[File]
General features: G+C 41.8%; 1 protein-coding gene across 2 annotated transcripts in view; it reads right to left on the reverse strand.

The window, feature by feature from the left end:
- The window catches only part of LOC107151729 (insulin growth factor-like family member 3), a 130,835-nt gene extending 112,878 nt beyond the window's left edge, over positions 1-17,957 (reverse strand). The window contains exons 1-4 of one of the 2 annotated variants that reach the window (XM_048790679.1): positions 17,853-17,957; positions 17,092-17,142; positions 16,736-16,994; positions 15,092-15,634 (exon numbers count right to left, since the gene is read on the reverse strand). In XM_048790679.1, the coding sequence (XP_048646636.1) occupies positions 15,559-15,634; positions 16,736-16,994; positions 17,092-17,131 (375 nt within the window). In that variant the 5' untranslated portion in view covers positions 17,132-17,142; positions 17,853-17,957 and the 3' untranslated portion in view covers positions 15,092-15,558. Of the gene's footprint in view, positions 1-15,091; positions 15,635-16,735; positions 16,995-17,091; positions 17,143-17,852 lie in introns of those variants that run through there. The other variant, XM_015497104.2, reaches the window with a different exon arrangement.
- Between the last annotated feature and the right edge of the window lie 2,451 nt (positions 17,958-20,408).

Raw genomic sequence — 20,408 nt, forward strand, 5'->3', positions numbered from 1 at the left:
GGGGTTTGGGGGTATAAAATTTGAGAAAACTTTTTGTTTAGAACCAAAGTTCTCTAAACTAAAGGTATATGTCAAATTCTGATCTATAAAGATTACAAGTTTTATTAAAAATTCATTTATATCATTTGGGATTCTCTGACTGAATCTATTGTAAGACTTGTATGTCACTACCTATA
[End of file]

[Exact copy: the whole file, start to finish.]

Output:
General features: G+C 41.8%; 1 protein-coding gene across 2 annotated transcripts in view; it reads right to left on the reverse strand.

The window, feature by feature from the left end:
- The window catches only part of LOC107151729 (insulin growth factor-like family member 3), a 130,835-nt gene extending 112,878 nt beyond the window's left edge, over positions 1-17,957 (reverse strand). The window contains exons 1-4 of one of the 2 annotated variants that reach the window (XM_048790679.1): positions 17,853-17,957; positions 17,092-17,142; positions 16,736-16,994; positions 15,092-15,634 (exon numbers count right to left, since the gene is read on the reverse strand). In XM_048790679.1, the coding sequence (XP_048646636.1) occupies positions 15,559-15,634; positions 16,736-16,994; positions 17,092-17,131 (375 nt within the window). In that variant the 5' untranslated portion in view covers positions 17,132-17,142; positions 17,853-17,957 and the 3' untranslated portion in view covers positions 15,092-15,558. Of the gene's footprint in view, positions 1-15,091; positions 15,635-16,735; positions 16,995-17,091; positions 17,143-17,852 lie in introns of those variants that run through there. The other variant, XM_015497104.2, reaches the window with a different exon arrangement.
- Between the last annotated feature and the right edge of the window lie 2,451 nt (positions 17,958-20,408).

Raw genomic sequence — 20,408 nt, forward strand, 5'->3', positions numbered from 1 at the left:
GGGGTTTGGGGGTATAAAATTTGAGAAAACTTTTTGTTTAGAACCAAAGTTCTCTAAACTAAAGGTATATGTCAAATTCTGATCTATAAAGATTACAAGTTTTATTAAAAATTCATTTATATCATTTGGGATTCTCTGACTGAATCTATTGTAAGACTTGTATGTCACTACCTATA